Transmission, Virulence, and Recovery Coefficients of White Spot Syndrome Virus (WSSV) and Taura Syndrome Virus (TSV) Infections in Kona Stock Litopenaeus vannamei

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Coastal Sciences, Gulf Coast Research Laboratory


We used an experimental procedure based on a mathematical epidemiology model to compare the transmission, virulence, and recovery coefficients of Litopenaeus vannamei (Kona stock) exposed to white spot syndrome virus (WSSV) or Taura syndrome virus (TSV). The procedure involved exposing 12 susceptible shrimp to a single WSSV- or TSV-infected shrimp cadaver for 14 h and then isolating the exposed shrimp individually for 5 d to determine the number of infections and deaths. The L. vannamei used in the experiments were from the original unselected, highly susceptible population of shrimp maintained by the U.S. Marine Shrimp Farming Program. Two experiments were conducted, the results from which were similar. The estimated transmission coefficients were 0.61 for the TSV exposures and 0.41 for the WSSV exposures. The estimated virulence coefficient was higher for the WSSV exposures (0.37) than for the TSV exposures (0.12). In contrast, the estimated recovery coefficient was higher for the TSV exposures (0.10) than for the WSSV exposures (0). For the WSSV-exposed shrimp, most animals died 24-48 h postexposure; for the TSV-exposed shrimp, most died 48-96 h postexposure.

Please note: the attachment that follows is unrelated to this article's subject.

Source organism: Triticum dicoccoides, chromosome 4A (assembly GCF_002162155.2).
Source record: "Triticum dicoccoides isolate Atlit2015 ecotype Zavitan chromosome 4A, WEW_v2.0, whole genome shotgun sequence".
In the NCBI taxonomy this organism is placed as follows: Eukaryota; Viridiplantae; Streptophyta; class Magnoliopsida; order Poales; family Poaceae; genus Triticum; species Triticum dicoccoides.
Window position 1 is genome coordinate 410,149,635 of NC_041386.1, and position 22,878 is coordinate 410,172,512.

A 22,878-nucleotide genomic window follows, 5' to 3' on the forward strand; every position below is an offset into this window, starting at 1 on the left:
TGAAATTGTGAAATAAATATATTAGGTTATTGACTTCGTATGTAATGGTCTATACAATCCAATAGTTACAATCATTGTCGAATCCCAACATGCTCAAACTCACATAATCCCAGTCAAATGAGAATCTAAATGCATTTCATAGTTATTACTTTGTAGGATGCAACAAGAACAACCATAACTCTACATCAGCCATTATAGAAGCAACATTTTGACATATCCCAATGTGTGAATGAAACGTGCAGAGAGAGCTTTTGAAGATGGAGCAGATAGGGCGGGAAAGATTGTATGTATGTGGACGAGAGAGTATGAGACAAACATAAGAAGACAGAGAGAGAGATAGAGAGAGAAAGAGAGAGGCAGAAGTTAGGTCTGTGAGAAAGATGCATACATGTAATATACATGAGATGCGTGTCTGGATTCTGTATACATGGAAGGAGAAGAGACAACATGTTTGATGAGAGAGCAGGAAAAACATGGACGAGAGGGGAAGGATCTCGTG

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Journal of Aquatic Animal Health





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